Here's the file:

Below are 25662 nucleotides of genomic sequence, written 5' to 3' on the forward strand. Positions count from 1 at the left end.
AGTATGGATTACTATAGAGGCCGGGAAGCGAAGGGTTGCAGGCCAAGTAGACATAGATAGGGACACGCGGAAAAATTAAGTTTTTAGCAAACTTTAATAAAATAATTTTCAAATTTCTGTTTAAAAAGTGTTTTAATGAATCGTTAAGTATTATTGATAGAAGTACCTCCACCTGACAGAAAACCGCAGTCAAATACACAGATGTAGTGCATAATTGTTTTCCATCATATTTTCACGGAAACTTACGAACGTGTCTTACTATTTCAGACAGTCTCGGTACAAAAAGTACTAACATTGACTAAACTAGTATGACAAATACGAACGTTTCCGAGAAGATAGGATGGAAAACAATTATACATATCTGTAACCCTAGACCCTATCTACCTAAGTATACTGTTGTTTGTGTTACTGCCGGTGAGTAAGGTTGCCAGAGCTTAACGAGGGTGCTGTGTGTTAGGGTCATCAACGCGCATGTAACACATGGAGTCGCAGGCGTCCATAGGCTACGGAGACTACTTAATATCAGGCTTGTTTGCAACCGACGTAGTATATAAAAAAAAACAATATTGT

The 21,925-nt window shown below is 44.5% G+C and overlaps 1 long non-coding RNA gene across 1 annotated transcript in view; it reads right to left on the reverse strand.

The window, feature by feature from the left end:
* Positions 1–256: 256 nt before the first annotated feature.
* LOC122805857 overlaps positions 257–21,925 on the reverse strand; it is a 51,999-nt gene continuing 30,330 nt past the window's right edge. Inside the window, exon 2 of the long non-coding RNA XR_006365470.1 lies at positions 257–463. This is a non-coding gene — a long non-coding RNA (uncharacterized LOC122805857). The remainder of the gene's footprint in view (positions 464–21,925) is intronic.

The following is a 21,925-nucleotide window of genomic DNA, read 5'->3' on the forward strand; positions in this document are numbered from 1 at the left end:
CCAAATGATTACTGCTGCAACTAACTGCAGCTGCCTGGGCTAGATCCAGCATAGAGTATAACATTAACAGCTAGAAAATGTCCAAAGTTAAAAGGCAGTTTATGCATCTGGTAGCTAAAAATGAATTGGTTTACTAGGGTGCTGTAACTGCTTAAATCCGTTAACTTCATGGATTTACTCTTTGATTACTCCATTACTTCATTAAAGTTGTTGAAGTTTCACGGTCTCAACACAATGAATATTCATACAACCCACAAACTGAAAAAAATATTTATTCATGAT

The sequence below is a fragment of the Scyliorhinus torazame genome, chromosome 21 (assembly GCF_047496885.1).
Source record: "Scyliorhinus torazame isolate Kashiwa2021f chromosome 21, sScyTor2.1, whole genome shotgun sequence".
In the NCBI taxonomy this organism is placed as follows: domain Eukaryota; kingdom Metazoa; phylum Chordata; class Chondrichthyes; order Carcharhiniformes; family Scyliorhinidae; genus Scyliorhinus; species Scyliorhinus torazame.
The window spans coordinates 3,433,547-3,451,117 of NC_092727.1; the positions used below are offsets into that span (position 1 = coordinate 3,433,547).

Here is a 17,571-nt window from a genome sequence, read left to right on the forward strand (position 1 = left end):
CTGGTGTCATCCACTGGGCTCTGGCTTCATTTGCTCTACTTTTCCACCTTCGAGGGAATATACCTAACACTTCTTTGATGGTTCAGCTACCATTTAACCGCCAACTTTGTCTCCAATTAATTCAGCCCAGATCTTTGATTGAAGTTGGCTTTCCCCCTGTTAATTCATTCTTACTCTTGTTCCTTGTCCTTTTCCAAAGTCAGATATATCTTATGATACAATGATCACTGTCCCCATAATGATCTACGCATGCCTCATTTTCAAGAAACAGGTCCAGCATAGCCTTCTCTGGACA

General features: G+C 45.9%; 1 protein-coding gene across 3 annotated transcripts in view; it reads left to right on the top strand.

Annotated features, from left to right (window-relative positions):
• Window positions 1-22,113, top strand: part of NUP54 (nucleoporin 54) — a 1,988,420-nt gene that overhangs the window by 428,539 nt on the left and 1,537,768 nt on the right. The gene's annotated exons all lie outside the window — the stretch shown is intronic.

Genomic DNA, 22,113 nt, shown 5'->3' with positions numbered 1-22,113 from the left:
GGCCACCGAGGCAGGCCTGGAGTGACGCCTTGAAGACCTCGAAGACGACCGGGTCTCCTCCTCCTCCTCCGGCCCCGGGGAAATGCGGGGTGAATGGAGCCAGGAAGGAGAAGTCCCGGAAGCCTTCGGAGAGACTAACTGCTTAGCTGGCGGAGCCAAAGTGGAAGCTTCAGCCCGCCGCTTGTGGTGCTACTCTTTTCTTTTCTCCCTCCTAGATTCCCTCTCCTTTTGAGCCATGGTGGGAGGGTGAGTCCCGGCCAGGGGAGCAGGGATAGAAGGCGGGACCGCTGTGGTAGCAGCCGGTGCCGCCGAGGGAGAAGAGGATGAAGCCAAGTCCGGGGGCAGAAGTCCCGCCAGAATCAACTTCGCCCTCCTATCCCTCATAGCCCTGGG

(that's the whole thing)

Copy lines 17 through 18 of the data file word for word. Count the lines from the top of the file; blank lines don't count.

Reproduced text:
• Window positions 1-22,113, top strand: part of NUP54 (nucleoporin 54) — a 1,988,420-nt gene that overhangs the window by 428,539 nt on the left and 1,537,768 nt on the right. The gene's annotated exons all lie outside the window — the stretch shown is intronic.

Genomic DNA, 22,113 nt, shown 5'->3' with positions numbered 1-22,113 from the left: